Edvard Sylou-Creutz

Edvard Sylou-Creutz (7 May 1881 – 11 May 1945) was a Norwegian classical pianist, composer and radio personality, who was especially active in Nazi-controlled radio in Germany and occupied Norway between March 1940 and the autumn of 1942.

He studied with Agathe Backer-Grøndahl and also several years abroad. He made his concert debut in 1910, and was a music critic for the newspaper Morgenbladet from 1919.[1] Before World War II he worked as a pianist and composer.[2] He had been involved in the pioneer years of Norwegian radio in the 1920s.[3] He accompanied the vocals of Dagny Schelderup in one of the earliest broadcasts of Kristiania Broadcasting on 12 April 1923.[4] He was also a member of the Fascist party Nasjonal Samling. In March 1940 he applied for a job in radio broadcasts from Germany to Norway, and he was hired as program presenter and news reader. These broadcasts were propagandistic, and started on 1 April 1940, having been preceded by German broadcasts to Sweden from 20 November 1939 and to Denmark from January 1940.[2] Sylou-Creutz worked anonymously in this job.[5]

Syloud-Creutz continued his broadcasts after the German invasion of Norway on 9 April 1940.[6] In the second half of April, the broadcasts switched from conveying German views on Norway (and often omitting Norway altogether, in favor of other war news) to being responses to English propaganda news.[7] This shift was especially caused by the speech made by J. H. Marshall-Cornwall on 13 April, which called for Norwegian sabotage against the Germans. Sylou-Creutz also lamented the absence of German-friendly Victor Mogens as a foreign news commentator in Norwegian radio.[8] Mogens had been pressured to resign in 1936.[9]

By late April and early May 1940, preparations were made to close the German-based broadcasts to Norway, and instead make use of the Norwegian Broadcasting Corporation. Sylou-Creutz moved to Norway in early June after his last broadcast on German soil, and continued his career in Norway.[10] Via contacts in the Reichskommissariat Norwegen (which was the highest authority over the Broadcasting Corporation), Sylou-Creutz also managed to see his music get a lot of airtime.[11]

On 28 September 1940, the Nazis took more control over the Norwegian Broadcasting Corporation; the pre-war director Olav Midttun was fired, and Edvard Sylou-Creutz and Eyvind Mehle were installed as program directors.[12] Sylou-Creutz was also responsible for music.[11] While being program directors, Mehle and Sylou-Creutz were subordinates of commissary president Wilhelm Frimann Koren Christie.[13] There was a considerable rivalry and antagonism between Christie and Mehle, Christie and administrative director Carl Bødtker, and to a lesser degree between Mehle and Sylou-Creutz.[14] Among others, Mehle and Sylou-Creutz bickered over the right to the largest office.[15] More importantly however, Mehle and Sylou-Creutz were on the same side in that they were German-friendly.[14] In 1940 Sylou-Creutz made announcements stating that Jewish music should be banned from Norwegian airwaves and all performers should also be members of Nasjonal Samling.[16]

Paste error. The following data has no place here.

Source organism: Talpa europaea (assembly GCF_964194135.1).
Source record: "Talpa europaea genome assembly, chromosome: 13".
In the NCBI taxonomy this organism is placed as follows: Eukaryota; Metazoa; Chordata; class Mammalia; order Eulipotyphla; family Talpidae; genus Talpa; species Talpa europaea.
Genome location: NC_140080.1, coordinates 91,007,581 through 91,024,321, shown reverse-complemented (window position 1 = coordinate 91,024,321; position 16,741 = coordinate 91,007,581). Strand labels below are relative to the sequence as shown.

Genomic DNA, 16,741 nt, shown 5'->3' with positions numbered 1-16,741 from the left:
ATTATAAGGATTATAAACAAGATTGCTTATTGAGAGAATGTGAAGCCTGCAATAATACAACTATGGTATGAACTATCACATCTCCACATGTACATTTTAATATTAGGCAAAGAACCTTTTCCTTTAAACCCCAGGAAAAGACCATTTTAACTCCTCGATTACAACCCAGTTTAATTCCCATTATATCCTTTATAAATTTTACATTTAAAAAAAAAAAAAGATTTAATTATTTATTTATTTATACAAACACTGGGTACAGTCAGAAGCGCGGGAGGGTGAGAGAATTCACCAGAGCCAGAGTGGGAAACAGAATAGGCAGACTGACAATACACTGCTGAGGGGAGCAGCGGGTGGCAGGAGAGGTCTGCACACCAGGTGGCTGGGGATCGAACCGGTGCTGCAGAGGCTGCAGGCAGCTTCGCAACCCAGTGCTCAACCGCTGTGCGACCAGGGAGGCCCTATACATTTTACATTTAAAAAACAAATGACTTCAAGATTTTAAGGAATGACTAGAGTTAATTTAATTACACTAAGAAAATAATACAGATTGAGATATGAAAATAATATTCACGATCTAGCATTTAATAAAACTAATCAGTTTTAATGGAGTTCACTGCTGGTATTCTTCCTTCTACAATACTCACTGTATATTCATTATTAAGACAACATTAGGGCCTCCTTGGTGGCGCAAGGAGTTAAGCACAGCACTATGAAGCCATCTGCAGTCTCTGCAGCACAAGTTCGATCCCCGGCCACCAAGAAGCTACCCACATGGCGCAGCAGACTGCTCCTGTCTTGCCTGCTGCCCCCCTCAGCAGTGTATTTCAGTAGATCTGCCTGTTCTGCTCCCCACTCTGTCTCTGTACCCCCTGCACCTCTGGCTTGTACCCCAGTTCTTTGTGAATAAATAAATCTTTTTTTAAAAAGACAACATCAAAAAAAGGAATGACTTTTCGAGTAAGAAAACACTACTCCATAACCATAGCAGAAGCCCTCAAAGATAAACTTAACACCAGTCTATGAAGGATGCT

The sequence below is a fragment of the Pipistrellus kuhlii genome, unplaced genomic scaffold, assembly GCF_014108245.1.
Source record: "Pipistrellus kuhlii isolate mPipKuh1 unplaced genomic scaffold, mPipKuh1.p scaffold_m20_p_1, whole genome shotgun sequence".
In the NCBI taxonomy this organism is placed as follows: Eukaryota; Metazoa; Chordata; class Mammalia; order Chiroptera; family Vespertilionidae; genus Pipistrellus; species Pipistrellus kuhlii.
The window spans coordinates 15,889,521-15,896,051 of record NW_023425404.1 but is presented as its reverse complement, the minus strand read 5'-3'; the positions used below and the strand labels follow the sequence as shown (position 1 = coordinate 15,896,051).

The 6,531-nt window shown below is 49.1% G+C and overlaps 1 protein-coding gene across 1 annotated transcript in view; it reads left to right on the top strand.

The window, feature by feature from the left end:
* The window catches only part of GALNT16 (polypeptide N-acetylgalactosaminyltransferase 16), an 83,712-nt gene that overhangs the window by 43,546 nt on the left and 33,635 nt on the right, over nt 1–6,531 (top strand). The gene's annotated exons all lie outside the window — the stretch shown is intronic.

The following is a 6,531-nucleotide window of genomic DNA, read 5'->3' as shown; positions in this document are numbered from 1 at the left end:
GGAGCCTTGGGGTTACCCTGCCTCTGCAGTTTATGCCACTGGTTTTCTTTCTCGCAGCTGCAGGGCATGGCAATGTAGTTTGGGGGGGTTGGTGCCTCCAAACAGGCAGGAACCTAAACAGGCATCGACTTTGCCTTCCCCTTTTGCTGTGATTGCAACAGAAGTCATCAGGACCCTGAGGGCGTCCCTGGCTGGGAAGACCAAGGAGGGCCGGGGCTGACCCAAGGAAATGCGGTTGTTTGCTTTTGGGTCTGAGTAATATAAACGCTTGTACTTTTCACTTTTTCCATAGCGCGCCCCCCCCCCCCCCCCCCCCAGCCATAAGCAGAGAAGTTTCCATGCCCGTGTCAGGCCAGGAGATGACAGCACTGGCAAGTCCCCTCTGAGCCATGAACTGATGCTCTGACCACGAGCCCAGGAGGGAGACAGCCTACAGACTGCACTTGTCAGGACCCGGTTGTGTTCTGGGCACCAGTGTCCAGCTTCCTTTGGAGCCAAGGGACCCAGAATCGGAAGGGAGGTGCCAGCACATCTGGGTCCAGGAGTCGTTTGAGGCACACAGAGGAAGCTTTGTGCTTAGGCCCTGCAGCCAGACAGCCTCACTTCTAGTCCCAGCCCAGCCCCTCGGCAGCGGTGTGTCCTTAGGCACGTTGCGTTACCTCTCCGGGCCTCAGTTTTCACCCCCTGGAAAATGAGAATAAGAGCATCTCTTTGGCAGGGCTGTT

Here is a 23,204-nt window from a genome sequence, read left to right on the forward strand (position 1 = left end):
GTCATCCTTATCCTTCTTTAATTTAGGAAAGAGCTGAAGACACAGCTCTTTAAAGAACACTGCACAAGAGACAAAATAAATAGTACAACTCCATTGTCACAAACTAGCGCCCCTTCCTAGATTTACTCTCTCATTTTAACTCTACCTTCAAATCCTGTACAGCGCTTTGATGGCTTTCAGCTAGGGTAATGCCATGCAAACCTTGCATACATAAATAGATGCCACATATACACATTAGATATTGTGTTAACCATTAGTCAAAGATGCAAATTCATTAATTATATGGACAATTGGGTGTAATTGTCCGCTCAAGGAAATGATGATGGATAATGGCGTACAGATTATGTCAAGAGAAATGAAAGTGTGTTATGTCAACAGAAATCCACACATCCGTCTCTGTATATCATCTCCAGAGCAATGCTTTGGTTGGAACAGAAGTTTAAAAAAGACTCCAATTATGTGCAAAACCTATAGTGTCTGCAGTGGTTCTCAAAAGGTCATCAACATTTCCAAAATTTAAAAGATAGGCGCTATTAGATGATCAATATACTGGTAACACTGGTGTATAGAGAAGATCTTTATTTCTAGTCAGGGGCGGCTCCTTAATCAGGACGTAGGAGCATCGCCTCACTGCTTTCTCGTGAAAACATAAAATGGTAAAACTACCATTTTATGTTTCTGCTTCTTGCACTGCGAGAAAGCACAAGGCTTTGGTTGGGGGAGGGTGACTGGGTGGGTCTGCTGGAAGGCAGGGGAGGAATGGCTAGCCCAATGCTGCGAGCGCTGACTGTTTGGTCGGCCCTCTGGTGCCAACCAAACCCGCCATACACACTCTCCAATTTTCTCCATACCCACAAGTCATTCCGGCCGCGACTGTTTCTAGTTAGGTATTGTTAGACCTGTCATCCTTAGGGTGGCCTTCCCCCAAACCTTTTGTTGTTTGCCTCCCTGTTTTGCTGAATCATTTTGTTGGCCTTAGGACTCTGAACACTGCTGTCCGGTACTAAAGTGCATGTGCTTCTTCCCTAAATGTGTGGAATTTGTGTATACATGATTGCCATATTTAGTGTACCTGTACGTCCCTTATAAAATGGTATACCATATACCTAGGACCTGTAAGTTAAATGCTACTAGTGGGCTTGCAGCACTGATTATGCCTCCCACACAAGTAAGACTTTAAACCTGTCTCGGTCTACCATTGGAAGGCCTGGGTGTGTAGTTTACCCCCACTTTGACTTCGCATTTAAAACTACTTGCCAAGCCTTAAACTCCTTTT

Sylou-Creutz, having failed in his attempt at making performing in the radio a legal obligation for Norwegian artists, on 27 August 1942 banned six artists belonging to the concert company Brødrene Hals' Konsertbyrå from renting the Aulaen Hall of the University of Oslo. The artists banned were Robert Riefling, Jan Wølner, Frithjof Backer-Grøndahl, Amalie Christie, Rolf Størseth and Kari Glaser. The ban attracted great controversy, with the national music consultant Geirr Tveitt resigning in a 18-page protest letter to minister Gulbrand Lunde. Tveitt called Sylou-Creutz' actions "... madness... for it can lead to nothing but the destruction of all musical life."[quote 1] The ban was reversed on 26 September 1942.[17][18] Amidst towering intrigue, Sylou-Creutz was let go from the Broadcasting Corporation on 28 October 1942.[19][20]

In connection with the 100th anniversary of the birth of the famous Norwegian composer Edvard Grieg on 15 June 1943 Sylou-Creutz was to hold the official Grieg concert in Stavanger. The city's orchestra had been offered NOK 10-15,000 in public funds to perform with him, but declined. Sylou-Creutz ended up playing alone for an audience of 48 people, 40 of whom had been given free tickets. The paying members of the audience were asked to move from the gallery to the front benches. In comparison non-Nazi artist Ivar Johnsen performed a single piece of Grieg's music in the park Fornøyelsesparken in Stavanger in storming rain with an audience of between 1,000 and 2,000 people the same day.[21]

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